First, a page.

Tuesday, September 7, 2010

South Avenue - The Rest of the Fence

Learned this evening at the Town Board meeting that the rest of the fence across the end of South Avenue and Avenue A will come down tomorrow.

South Avenue Fence - Not Down Yet

For some reason, the town's hired contractor left fifty feet of Mr. Henry's fence standing. It intrudes about twenty feet into the 30-foot wide right of way for Avenue A. The fence encompasses approximately a thousand square feet that does not belong to Mr. Henry and constitutes a major obstruction to Avenue A.

Last year's decision by the NC Court of Appeals makes it crystal clear that Mr. Henry has no plausible claim to any portion of any street shown on the Oriental Bulkhead Improvement Company plat, including both Avenue A and South Avenue.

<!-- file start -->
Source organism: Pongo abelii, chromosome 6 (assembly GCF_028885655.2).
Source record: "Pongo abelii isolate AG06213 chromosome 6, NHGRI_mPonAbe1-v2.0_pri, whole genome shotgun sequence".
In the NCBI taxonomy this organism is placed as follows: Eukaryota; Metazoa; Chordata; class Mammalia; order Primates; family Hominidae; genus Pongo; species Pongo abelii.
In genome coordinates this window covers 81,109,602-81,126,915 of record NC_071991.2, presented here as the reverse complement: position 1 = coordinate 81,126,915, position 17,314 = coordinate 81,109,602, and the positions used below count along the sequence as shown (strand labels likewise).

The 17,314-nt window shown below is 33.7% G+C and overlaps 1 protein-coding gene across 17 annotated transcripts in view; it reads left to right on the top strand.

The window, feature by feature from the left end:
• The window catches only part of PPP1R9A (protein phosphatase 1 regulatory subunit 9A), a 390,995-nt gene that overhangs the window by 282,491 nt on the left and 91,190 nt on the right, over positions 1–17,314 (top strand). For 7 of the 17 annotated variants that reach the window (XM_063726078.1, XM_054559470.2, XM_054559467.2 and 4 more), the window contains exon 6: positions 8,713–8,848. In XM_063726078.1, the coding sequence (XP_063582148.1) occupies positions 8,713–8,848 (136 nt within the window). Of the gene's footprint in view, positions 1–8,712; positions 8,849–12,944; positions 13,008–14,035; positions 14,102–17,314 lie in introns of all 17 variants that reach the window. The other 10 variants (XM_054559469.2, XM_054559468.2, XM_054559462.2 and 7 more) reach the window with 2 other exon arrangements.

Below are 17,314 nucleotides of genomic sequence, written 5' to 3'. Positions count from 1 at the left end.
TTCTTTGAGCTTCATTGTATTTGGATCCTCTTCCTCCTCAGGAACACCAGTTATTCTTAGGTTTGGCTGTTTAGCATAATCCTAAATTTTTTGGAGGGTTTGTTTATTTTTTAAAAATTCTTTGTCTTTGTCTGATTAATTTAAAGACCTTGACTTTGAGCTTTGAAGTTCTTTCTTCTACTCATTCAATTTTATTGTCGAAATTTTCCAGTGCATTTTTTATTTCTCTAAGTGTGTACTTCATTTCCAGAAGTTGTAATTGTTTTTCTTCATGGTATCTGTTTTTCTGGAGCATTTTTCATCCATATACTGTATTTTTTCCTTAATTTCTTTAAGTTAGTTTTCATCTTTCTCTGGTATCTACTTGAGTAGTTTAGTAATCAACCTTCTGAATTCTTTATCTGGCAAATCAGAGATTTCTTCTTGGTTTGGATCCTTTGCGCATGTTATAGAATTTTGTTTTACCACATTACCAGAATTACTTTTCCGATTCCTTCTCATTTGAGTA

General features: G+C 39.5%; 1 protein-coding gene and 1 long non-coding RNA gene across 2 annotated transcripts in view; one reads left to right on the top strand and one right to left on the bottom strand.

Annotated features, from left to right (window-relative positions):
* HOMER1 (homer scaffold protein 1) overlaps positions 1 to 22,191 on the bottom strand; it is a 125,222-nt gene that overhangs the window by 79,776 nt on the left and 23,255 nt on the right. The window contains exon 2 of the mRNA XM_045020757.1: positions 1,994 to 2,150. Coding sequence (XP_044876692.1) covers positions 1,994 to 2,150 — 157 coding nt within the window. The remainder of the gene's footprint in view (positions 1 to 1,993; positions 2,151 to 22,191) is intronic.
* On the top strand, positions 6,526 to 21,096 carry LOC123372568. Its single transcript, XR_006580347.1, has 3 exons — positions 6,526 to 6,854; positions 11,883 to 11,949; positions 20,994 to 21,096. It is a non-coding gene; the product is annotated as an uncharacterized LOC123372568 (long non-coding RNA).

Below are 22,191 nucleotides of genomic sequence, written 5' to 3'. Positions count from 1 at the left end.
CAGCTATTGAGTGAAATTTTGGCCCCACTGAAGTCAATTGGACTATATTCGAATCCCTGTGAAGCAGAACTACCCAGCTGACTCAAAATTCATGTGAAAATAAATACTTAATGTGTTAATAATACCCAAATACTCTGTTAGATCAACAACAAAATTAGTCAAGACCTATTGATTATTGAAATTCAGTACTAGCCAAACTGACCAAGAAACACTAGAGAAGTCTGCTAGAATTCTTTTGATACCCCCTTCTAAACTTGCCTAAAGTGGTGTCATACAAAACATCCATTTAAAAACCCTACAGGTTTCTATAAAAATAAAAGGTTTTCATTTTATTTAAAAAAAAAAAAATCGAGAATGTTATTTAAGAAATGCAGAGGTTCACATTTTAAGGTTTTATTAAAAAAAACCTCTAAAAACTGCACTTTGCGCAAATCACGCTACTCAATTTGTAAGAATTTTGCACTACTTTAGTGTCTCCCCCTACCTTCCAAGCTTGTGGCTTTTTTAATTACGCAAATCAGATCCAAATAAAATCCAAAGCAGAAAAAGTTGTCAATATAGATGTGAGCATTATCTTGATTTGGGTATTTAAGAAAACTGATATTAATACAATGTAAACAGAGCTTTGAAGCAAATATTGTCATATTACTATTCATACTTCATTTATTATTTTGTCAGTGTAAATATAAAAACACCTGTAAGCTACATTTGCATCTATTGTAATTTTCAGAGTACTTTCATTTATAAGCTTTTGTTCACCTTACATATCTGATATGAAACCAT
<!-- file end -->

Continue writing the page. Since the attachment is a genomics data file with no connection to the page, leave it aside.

Saturday, September 4, 2010

Joe Himbry - A Life Well Lived: 1941-2010

We celebrated a life well lived today. Joseph Otto Himbry, Jr. was an example to us all. He devoted his life to serving the people of this county in ways large and small. He was a talented, persistent and effective visionary.

Friends and classmates came from as far away as Ohio and Pennsylvania to say farewell and lay him to rest.

He will be sorely missed.

Fear and Intolerance

Nicholas Kristoff in today's New York Times reminds us of our history of intolerance based on fear and demagoguery.

For those concerned about the current wave of intolerance, he points out that we have been there before. In fact, I would add a few examples of fear and intolerance to Mr. Kristoff's list. Still, most of us eventually return to our central tradition of tolerance.